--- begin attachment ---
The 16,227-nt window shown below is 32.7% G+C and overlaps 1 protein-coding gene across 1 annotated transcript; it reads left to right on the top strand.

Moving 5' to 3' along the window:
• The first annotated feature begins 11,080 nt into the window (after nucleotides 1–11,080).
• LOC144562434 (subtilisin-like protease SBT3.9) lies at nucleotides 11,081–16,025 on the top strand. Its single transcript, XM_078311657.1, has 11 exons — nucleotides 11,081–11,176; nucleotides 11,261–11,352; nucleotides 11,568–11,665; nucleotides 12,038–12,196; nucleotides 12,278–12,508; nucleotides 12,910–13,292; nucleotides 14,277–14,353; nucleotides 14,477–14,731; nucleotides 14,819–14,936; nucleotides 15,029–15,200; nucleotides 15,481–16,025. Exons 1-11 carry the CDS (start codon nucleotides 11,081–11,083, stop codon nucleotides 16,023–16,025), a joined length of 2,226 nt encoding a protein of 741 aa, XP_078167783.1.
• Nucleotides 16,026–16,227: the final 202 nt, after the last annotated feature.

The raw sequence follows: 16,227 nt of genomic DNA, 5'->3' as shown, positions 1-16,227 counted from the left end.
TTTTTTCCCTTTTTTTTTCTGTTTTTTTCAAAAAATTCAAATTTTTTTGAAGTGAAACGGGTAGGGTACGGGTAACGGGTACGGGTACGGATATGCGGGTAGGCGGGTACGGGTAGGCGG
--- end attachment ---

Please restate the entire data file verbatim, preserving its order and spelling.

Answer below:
The 16,227-nt window shown below is 32.7% G+C and overlaps 1 protein-coding gene across 1 annotated transcript; it reads left to right on the top strand.

Moving 5' to 3' along the window:
• The first annotated feature begins 11,080 nt into the window (after nucleotides 1–11,080).
• LOC144562434 (subtilisin-like protease SBT3.9) lies at nucleotides 11,081–16,025 on the top strand. Its single transcript, XM_078311657.1, has 11 exons — nucleotides 11,081–11,176; nucleotides 11,261–11,352; nucleotides 11,568–11,665; nucleotides 12,038–12,196; nucleotides 12,278–12,508; nucleotides 12,910–13,292; nucleotides 14,277–14,353; nucleotides 14,477–14,731; nucleotides 14,819–14,936; nucleotides 15,029–15,200; nucleotides 15,481–16,025. Exons 1-11 carry the CDS (start codon nucleotides 11,081–11,083, stop codon nucleotides 16,023–16,025), a joined length of 2,226 nt encoding a protein of 741 aa, XP_078167783.1.
• Nucleotides 16,026–16,227: the final 202 nt, after the last annotated feature.

The raw sequence follows: 16,227 nt of genomic DNA, 5'->3' as shown, positions 1-16,227 counted from the left end.
TTTTTTCCCTTTTTTTTTCTGTTTTTTTCAAAAAATTCAAATTTTTTTGAAGTGAAACGGGTAGGGTACGGGTAACGGGTACGGGTACGGATATGCGGGTAGGCGGGTACGGGTAGGCGG